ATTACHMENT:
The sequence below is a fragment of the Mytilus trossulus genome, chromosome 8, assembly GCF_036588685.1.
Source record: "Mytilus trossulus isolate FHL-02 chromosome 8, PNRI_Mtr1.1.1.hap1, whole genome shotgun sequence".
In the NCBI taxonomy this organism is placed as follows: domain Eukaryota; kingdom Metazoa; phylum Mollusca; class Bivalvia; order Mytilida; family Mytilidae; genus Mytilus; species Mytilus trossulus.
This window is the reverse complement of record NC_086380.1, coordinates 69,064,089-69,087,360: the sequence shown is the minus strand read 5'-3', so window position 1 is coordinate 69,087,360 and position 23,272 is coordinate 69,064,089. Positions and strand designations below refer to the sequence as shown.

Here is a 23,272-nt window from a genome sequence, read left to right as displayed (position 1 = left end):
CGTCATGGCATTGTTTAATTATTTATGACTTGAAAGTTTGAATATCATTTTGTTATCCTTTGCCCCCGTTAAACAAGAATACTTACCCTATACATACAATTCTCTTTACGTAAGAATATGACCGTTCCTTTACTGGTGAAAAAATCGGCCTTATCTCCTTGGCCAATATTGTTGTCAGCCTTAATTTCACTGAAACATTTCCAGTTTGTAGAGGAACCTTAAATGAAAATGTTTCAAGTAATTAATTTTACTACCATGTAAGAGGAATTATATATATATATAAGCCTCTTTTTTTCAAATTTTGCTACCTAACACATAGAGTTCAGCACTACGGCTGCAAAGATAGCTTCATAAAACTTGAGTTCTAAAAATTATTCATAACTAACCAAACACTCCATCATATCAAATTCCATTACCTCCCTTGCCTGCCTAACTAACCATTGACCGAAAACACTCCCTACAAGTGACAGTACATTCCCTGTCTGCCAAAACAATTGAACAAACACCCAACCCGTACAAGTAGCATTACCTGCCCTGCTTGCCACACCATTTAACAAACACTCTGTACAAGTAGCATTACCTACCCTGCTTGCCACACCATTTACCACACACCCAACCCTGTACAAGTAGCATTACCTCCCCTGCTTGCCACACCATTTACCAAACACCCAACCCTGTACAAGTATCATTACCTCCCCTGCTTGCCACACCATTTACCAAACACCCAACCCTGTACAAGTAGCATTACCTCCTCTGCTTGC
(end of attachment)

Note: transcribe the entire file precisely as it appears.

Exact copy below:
The sequence below is a fragment of the Mytilus trossulus genome, chromosome 8, assembly GCF_036588685.1.
Source record: "Mytilus trossulus isolate FHL-02 chromosome 8, PNRI_Mtr1.1.1.hap1, whole genome shotgun sequence".
In the NCBI taxonomy this organism is placed as follows: domain Eukaryota; kingdom Metazoa; phylum Mollusca; class Bivalvia; order Mytilida; family Mytilidae; genus Mytilus; species Mytilus trossulus.
This window is the reverse complement of record NC_086380.1, coordinates 69,064,089-69,087,360: the sequence shown is the minus strand read 5'-3', so window position 1 is coordinate 69,087,360 and position 23,272 is coordinate 69,064,089. Positions and strand designations below refer to the sequence as shown.

Here is a 23,272-nt window from a genome sequence, read left to right as displayed (position 1 = left end):
CGTCATGGCATTGTTTAATTATTTATGACTTGAAAGTTTGAATATCATTTTGTTATCCTTTGCCCCCGTTAAACAAGAATACTTACCCTATACATACAATTCTCTTTACGTAAGAATATGACCGTTCCTTTACTGGTGAAAAAATCGGCCTTATCTCCTTGGCCAATATTGTTGTCAGCCTTAATTTCACTGAAACATTTCCAGTTTGTAGAGGAACCTTAAATGAAAATGTTTCAAGTAATTAATTTTACTACCATGTAAGAGGAATTATATATATATATAAGCCTCTTTTTTTCAAATTTTGCTACCTAACACATAGAGTTCAGCACTACGGCTGCAAAGATAGCTTCATAAAACTTGAGTTCTAAAAATTATTCATAACTAACCAAACACTCCATCATATCAAATTCCATTACCTCCCTTGCCTGCCTAACTAACCATTGACCGAAAACACTCCCTACAAGTGACAGTACATTCCCTGTCTGCCAAAACAATTGAACAAACACCCAACCCGTACAAGTAGCATTACCTGCCCTGCTTGCCACACCATTTAACAAACACTCTGTACAAGTAGCATTACCTACCCTGCTTGCCACACCATTTACCACACACCCAACCCTGTACAAGTAGCATTACCTCCCCTGCTTGCCACACCATTTACCAAACACCCAACCCTGTACAAGTATCATTACCTCCCCTGCTTGCCACACCATTTACCAAACACCCAACCCTGTACAAGTAGCATTACCTCCTCTGCTTGC